Two weeks ago, the newspaper "Bild" reported about a delivery stop. The government now denies this. It also refrains from a second measure.
Mules of the Turkish army (not from German production) Photo: dpa
Contrary to reports to the contrary, the German government is still allowing arms deals with Turkey. This is according to a response from the Ministry of Economics to a written question from Green Party MP Agnieszka Brugger.
"It is not true that the federal government has revoked all current export licenses for war weapons and armaments to Turkey," writes State Secretary Matthias Machnig (SPD) in the answer, which is available to the taz. He added that the government was still discussing how developments in Turkey would affect authorized exports. The Ministry of Economics did not disclose in detail which transactions are currently approved when asked.
Two weeks ago, Bild had reported on an alleged export freeze. "Planned and already existing arms projects with Turkey are to be put on hold for the time being," the newspaper wrote at the time. Legally, such a move would be possible, although the government would probably have to pay damages if it revoked licenses that had been issued.
Green Party politician Brugger cannot understand why the German government has decided to forego the export ban. "In view of the dramatic developments in Turkey and President Erdogan’s escalation course, all arms exports to Turkey should have been stopped long ago," she says. "It’s high time the German government showed a clear stance instead of ducking away and simply letting these irresponsible deals continue."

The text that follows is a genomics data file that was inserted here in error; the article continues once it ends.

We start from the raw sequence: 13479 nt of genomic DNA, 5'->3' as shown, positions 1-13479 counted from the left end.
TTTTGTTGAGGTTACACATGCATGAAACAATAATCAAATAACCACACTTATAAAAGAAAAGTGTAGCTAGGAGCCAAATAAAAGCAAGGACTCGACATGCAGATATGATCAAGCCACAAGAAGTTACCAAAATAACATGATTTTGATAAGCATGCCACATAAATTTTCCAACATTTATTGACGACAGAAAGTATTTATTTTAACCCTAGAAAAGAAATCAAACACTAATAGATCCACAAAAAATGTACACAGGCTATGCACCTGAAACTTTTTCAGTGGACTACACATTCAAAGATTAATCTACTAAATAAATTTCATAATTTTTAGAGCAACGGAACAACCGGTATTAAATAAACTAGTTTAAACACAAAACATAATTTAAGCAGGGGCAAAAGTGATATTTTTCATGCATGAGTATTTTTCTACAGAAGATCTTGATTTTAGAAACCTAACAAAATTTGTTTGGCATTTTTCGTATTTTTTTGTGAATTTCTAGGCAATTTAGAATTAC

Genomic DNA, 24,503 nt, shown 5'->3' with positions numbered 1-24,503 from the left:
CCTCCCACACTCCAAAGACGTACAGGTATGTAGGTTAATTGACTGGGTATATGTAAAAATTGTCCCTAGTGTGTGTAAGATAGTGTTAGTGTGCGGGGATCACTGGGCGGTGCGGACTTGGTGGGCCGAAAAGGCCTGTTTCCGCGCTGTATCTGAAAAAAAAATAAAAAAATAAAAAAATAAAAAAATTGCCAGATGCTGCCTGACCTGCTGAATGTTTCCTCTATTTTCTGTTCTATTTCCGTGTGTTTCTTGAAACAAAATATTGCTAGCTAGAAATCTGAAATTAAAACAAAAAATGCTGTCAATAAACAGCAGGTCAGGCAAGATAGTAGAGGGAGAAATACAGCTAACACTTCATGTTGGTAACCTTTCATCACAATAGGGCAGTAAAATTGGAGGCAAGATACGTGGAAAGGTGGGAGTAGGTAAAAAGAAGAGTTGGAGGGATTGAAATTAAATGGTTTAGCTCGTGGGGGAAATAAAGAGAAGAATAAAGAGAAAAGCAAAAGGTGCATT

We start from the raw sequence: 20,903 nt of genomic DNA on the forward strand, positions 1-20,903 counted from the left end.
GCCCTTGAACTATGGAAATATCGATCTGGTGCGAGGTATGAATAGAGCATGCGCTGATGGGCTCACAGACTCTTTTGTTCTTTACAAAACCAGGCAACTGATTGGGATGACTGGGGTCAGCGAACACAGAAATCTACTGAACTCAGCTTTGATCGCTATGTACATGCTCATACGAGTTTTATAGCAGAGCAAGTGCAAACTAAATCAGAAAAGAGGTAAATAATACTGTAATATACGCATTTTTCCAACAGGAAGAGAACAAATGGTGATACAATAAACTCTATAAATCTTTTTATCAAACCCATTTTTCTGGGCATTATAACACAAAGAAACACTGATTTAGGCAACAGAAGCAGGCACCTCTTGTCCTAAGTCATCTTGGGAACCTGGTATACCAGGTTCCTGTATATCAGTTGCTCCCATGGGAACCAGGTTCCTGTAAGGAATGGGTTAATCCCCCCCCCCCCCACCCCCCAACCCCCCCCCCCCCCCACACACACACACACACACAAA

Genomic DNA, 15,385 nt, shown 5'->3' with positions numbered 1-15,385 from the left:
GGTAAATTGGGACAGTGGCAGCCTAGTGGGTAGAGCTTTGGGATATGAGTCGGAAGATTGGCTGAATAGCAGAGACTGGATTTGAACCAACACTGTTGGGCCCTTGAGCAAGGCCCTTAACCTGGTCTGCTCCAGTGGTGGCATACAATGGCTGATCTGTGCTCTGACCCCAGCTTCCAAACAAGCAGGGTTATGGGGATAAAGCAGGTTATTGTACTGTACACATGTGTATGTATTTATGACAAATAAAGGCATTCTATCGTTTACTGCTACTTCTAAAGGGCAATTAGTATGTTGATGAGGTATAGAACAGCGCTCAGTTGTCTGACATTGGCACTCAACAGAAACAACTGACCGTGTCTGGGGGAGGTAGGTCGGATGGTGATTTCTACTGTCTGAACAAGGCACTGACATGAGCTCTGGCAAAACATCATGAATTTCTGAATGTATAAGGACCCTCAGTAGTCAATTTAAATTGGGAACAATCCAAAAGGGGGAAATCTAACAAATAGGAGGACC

One day before Bild’s report in July, Foreign Minister Sigmar Gabriel had announced a general change of course in Turkey policy at a press conference. In doing so, he also questioned whether the German government could still offer export credit insurance for business with Turkey under the current circumstances.
Policy not changed
A week later, the German government’s Interministerial Committee responsible for these Hermes guarantees met. Against expectations, however, the committee did not change the guidelines. A spokesman for the Economics Ministry told the taz last Friday, "The review is ongoing."
It is possible that the government will refrain from a quick decision, as the mere threat of the foreign minister had already had an effect: Shortly after Gabriel’s press conference, the Turkish authorities withdrew a list of German companies that they had accused of doing business with terror supporters. Turkish government representatives stressed that German companies had nothing to fear.